“The Hate U Give”


            White cops shooting unarmed black men.  It's the incendiary issue of our times, and this movie, like the book it's based upon, humanizes it by giving us some empathetic characters.

            Starr Carter (Amandla Stenberg, whose mother is African-American and whose father is Danish) lives in two different worlds.  At home, she lives in an all-black neighborhood, where her father owns a local convenience store.  Her mother works at the local hospital.  She has an older brother (who's actually a half-brother, it's complicated) and a younger brother, and they are a strong nuclear family, with Mom (Regina Hall) and Dad (Russell Hornsby) obviously loving each other.  Except Mom, whose parents made sure she attended Catholic school, not to learn to pray, but to give her more social opportunity, is determined that her kids are not going to the neighborhood high school, infamous for gangs, drugs, and poor academics.  Instead, Starr goes to a highly-rated high school on the rich side of town, where, yes, all the other students are white.

            Starr thinks of herself as divided into two personalities.  At home, she is comfortable in the black community, has friends from childhood, and goes to parties.  At school, though, she wears the preppie uniform, she doesn't say much, and other than playing on the girls' basketball team, just concentrates on her studies.  Oh, and she has a boyfriend, Chris (K.J. Apa), who's also white, who does his best to understand her, but there are parts he's just not going to get.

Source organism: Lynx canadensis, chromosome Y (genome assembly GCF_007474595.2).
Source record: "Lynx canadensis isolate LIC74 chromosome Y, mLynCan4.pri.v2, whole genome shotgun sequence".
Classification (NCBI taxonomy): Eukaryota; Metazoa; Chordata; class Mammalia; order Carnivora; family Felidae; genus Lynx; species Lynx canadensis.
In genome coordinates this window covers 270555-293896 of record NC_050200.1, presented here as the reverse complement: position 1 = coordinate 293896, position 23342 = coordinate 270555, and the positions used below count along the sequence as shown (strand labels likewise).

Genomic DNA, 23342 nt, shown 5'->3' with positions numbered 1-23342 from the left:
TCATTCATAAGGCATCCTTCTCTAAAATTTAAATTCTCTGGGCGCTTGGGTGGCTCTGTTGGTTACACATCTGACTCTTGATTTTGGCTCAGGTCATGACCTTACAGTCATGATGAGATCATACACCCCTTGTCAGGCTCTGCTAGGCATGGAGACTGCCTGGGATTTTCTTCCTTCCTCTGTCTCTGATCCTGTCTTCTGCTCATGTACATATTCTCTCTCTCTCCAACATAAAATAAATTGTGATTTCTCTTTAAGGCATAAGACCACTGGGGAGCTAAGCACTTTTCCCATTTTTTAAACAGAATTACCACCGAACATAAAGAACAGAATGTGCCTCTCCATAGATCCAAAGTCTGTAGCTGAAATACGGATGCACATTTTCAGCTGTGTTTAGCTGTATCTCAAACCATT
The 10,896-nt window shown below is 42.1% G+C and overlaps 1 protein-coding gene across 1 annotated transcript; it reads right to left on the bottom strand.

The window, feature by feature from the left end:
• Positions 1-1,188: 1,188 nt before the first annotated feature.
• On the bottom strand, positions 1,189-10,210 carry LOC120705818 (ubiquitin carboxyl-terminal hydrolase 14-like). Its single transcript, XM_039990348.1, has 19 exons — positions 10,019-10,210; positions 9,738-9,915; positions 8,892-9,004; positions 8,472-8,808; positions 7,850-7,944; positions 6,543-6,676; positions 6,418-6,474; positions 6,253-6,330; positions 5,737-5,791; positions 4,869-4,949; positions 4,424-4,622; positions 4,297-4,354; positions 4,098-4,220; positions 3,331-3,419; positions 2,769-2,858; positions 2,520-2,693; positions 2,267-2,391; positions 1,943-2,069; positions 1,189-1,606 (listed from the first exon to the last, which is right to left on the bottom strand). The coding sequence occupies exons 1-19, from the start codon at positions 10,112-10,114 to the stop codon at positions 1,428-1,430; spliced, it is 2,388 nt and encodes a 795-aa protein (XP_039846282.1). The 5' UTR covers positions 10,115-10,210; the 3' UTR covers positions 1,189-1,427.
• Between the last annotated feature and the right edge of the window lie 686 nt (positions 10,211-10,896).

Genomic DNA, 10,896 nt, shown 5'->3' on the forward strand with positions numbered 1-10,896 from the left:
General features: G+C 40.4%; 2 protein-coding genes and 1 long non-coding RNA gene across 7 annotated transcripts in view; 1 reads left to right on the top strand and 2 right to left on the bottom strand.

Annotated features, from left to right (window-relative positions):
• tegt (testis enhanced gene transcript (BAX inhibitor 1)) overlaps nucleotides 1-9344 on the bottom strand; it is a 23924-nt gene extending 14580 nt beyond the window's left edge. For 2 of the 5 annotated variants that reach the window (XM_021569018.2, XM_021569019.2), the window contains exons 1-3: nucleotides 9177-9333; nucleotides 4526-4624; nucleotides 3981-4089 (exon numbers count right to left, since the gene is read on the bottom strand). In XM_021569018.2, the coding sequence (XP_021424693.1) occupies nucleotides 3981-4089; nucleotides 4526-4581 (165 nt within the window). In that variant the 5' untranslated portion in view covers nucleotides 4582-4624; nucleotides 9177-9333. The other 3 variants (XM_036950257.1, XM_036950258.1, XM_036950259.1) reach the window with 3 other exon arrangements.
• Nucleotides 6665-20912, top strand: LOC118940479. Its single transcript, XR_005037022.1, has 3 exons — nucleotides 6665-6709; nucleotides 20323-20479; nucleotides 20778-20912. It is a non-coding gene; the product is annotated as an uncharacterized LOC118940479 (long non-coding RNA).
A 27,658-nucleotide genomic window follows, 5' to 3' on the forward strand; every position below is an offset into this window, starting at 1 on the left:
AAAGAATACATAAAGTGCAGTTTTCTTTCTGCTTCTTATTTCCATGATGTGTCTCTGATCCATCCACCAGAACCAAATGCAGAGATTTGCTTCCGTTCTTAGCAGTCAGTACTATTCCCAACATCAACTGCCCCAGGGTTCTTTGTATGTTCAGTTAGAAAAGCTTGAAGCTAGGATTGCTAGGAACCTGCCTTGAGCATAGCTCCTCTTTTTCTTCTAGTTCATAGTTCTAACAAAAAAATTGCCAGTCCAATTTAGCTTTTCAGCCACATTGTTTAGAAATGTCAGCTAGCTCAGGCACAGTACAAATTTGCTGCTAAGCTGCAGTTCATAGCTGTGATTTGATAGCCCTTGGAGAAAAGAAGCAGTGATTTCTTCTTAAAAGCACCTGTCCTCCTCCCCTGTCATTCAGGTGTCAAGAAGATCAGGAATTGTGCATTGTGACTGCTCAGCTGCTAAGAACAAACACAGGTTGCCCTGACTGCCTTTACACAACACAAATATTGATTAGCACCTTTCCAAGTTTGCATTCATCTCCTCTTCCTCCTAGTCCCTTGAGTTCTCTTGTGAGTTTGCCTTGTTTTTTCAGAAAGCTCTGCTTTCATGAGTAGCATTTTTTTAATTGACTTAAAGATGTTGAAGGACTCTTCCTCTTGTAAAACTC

But Starr's uneasy racial divide in her own life gets shattered when she happens to be the only witness to a police shooting, yep, white office and unarmed black man.  This calls into question Starr's ignoring of racial tensions in her own life, including when she would overlook dumb statements by her white friends.  She can't stay silent any more.  She decides she has to come forward and tell what she saw.  But that has many repurcussions, both for her and her family, as well as the whole community.  What begins as a peaceful protest about the officer's suspension becomes an all-out riot after the grand jury refuses to return an indictment.  And Starr is caught in the vortex.

            Based on the debut novel by Angie Thomas, “The Hate U Give” invites people of all races to consider their own attitudes about race relations in America.  It's disingeneous to talk about being “color blind,” because color is an inescapable part of personal identity.  Yes, the issue will divide friends, and sometimes families, as well.  But it's not going away.  And until something dramatic changes in the fabric of our society, we're all going to be influenced by the hate that festers around us.

In “The Hate U Give,” Amandla Stenberg wins us over with her reluctant reserve, dazzling smile, and emerging passion.  It's a stirring performance in a harrowing conext.


Dr. Ronald P. Salfen, DFW Film Critics Association